Textbook Notes (369,133)
Canada (162,403)
York University (12,903)
Marketing (116)
MKTG 2030 (84)
Ben Kelly (18)

ch 8_

4 Pages

Course Code
MKTG 2030
Ben Kelly

This preview shows page 1. Sign up to view the full 4 pages of the document.
Jessica Gahtan 1 MKTG2030 Chapter 8: Manage the Product 8.1 Product Planning: Use Product Objectives to Decide on a Product Strategy Product Management (or Brand Management) is the systematic and usually team-based approach to coordinating all aspects of a product’s marketing initiative including all elements of the marketing mix - Objectives provide focus and direction- they should support the broad marketing objectives of the business unit in addition to be consistent with the firm’s overall mission - Measurable, clear, unambiguous and feasible – should also indicate a specific time frame Objectives and Strategies for Individual Products - After a firm experiences success with a product in a local or regional market, it may decide to introduce it nationally Steps to Manage Products 1. Develop Product Objectives (for individual products, for product lines and mixes) 2. Design Product Strategies 3. Make Tactical Product Decisions (Product Branding, packaging and labeling design) Objectives and Strategies for Multiple Products Product Line or product family is a firm’s total product offering designed to satisfy a single need or desire of target customers Product line length: determined by the number of separate items within the same category - Limited-line strategy has fewer product variations - If a firm’s current product line includes middle and lower end items, an upward line stretch adds new items- higher priced entrants that claim better quality or offer more - Downward line stretches augment a line when they add items at the lower end- a firm must not to blur the images of its higher-priced, upper-end offerings - A two-war stretch adds products at both the upper and lower ends - A filling out strategy adds sizes or styles not previously available in a product category - A contracting strategy dropping some of the less profitable items - A firm can modify its product line to meet the competition or take advantage of new opportunities - Whenever a manufacturer extends a product line or a product family, there’s a risk of cannibalization which is when the new items eat some sales of an existing brand as the firm’s current customers simply switch to the new brand FIGURE 8.2 Product Mix Strategies Product Mix is the total set of all products a firm offers for sale Product Mix Width the number of different product lines the firm produces; considered when developing a product mix strategy Quality as a Product Objective: The Science of TQM Product Quality is the overall ability of the product to satisfy customers’ expectations - Quality tied to how customers think a product will perform Total Quality Management (TQM) is a mgmt. philosophy that focuses on satisfying customers through empowering employees to be an active part of continuous quality improvement Quality Guidelines ISO 9000 is criteria developed by the International Org for Standardization to regulate product quality in Europe ISO 14000 standards of the International Org for Standardization concerned with ‘environmental management’ aimed at minimizing harmful effects on the environment Six Sigma is a process whereby firms limit production defects to 3.4 per million or fewer; five-step process called ‘DMAIC’ (define, measure, analyze, improve, and control) Product Quality - What can quality mean? Durable, reliable, precise, versatile, degree of pleasure, product safety, ease of use, satisfies needs Marketing Throughout the Product Life Cycle Product Life Cycle (PLC) is a concept that explains how products go through four distinct stages from birth to death: introduction, growth, maturity, and decline Introduction Stage: is the first stage of the product life cycle in which slow growth follows the introduction of a new product in the marketplace Jessica Gahtan 2 MKTG2030 Growth Stage is the second stage of the product life cycle, during which consumers accept the product and sales increase rapidly Maturity Stage is the third and longest stage in the product life cycle, during which sales peak and profit margins narrow Decline stage is where sales decrease as customers need change; reason could be obsolescence forced by new technology - 2 ways to eliminate: (1) phase it out by cutting production in stages and letting existing stocks run out (2) simply dumping the product immediately (Choose #1 if believe that there will be some residual demand) - Idea is to sell a limited quantity w/ little or no support Characteristic Introduction Growth Maturity Decline Product Single company New competitors New features Number of produces single enter the market added; sales are variations product creating new mostly reduced variations of the replacement product products Goals Get first-time Encourage brand Attract new users Remain buyer to try the loyalty profitable; decide new product whether to keep or phase out product Sales Increase at a Rapid increase Peak, then level Continue to steady but slow off, often decline decline pace Profits Negative Increase and Profit margins Declining peak narrow Pricing High: recover May need to Price to maintain May reduce if R&D costs reduce b/c of market share product can Low: attract large increased remain profitable numbers of competition customers Marketing Informing Heavy Reminder Decreased to Communications customers advertising to advertising maintain counter new profitability competition 8.3 Create Product Identity: Branding Decisions What’s in a Name (or a Symbol)? Brand is a name, term, symbol (or graphic image), or any other unique element of a product that identifies one firm’ s product(s) and sets it apart from the competition Brand name is the name that uniquely identifies the brand owner as the source of the g/s - Good brand designers say that there are 4 ‘easy’ tests: easy to say, spell, read and remember - 4 ways the brand name should ‘fit’: fit the target market, the product’s benefits, the customer’s culture and legal requirements - Common law protection exists in Canada- if the firm has used the name and established it over a period of time - A registered trademark prevents others from using it on a similar product, it may not bar its use for a product in a completely different type of business Why Brands Matter Brand Equity describes the brand’s value over and above the value of the generic version of the pr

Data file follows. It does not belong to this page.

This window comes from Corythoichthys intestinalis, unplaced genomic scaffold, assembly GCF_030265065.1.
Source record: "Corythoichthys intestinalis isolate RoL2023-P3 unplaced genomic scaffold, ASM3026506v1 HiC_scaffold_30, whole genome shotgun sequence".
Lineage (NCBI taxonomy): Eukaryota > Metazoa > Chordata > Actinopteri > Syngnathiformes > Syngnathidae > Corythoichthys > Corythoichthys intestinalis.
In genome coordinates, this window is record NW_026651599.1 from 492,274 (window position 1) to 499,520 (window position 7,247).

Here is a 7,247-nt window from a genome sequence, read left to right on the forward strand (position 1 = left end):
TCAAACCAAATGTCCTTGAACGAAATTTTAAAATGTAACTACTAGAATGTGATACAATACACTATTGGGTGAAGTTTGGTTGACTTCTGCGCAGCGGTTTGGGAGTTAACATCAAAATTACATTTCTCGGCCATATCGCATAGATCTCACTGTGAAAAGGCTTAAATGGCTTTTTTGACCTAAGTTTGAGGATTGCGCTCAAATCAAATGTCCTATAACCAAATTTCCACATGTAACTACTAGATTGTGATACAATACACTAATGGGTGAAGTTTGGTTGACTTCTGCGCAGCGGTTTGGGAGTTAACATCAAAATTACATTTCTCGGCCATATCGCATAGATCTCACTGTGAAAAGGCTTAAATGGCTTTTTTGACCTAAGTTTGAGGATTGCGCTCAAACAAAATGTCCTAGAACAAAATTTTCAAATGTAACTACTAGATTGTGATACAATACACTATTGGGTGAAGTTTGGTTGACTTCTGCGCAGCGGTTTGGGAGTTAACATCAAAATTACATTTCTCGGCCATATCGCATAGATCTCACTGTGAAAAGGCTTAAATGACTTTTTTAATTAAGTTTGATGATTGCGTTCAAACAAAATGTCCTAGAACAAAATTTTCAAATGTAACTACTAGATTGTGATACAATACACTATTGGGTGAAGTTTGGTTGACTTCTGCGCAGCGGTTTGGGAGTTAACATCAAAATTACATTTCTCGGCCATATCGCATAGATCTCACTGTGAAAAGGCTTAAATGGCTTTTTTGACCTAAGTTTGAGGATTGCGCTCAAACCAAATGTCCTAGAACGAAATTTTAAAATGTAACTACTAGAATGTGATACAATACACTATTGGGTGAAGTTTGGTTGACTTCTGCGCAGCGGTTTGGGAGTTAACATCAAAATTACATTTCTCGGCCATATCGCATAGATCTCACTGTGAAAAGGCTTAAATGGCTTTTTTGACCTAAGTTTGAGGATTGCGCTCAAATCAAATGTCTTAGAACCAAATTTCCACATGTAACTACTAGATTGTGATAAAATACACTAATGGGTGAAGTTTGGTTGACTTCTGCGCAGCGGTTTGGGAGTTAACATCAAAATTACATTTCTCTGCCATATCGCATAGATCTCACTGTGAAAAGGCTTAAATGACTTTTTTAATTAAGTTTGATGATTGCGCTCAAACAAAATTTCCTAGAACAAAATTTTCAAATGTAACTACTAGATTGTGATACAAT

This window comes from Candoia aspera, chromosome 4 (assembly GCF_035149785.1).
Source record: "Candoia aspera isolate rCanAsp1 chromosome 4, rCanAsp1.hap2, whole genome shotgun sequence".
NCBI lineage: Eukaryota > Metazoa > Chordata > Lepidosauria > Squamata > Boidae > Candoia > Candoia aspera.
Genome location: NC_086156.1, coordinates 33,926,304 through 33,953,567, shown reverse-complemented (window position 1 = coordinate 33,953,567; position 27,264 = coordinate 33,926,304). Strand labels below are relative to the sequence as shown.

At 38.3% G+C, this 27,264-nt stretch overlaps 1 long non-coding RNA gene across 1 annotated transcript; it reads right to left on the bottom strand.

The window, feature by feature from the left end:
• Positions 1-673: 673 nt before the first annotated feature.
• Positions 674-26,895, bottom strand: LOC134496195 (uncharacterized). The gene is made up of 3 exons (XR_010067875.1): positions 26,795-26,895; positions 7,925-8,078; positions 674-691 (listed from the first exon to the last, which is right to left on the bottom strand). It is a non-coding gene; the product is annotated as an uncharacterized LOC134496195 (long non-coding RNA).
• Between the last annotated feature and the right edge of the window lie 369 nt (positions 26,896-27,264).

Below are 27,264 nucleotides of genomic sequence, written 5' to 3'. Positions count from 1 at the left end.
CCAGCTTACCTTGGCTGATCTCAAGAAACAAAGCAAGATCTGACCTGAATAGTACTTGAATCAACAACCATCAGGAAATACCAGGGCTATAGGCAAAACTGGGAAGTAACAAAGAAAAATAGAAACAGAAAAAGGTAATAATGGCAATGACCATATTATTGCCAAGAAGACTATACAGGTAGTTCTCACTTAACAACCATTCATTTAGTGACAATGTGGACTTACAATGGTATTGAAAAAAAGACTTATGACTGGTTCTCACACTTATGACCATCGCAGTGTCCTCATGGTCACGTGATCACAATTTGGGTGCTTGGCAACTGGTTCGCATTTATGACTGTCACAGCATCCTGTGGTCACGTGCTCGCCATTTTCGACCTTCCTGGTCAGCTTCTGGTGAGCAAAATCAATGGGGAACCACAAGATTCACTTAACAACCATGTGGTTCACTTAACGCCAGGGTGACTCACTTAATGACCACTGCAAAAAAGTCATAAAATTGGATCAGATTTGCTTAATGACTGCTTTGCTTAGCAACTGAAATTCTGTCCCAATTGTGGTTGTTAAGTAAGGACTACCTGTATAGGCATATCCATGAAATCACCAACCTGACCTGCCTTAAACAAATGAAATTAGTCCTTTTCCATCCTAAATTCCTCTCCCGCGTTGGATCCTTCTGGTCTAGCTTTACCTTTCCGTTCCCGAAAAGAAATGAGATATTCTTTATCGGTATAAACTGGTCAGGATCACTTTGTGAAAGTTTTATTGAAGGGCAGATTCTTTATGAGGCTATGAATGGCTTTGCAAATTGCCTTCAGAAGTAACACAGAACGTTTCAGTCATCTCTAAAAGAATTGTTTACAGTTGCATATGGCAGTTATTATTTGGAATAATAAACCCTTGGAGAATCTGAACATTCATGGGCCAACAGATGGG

More Less
Unlock Document

Only page 1 are available for preview. Some parts have been intentionally blurred.

Unlock Document
You're Reading a Preview

Unlock to view full version

Unlock Document

Log In


Join OneClass

Access over 10 million pages of study
documents for 1.3 million courses.

Sign up

Join to view


By registering, I agree to the Terms and Privacy Policies
Already have an account?
Just a few more details

So we can recommend you notes for your school.

Reset Password

Please enter below the email address you registered with and we will send you a link to reset your password.

Add your courses

Get notes from the top students in your class.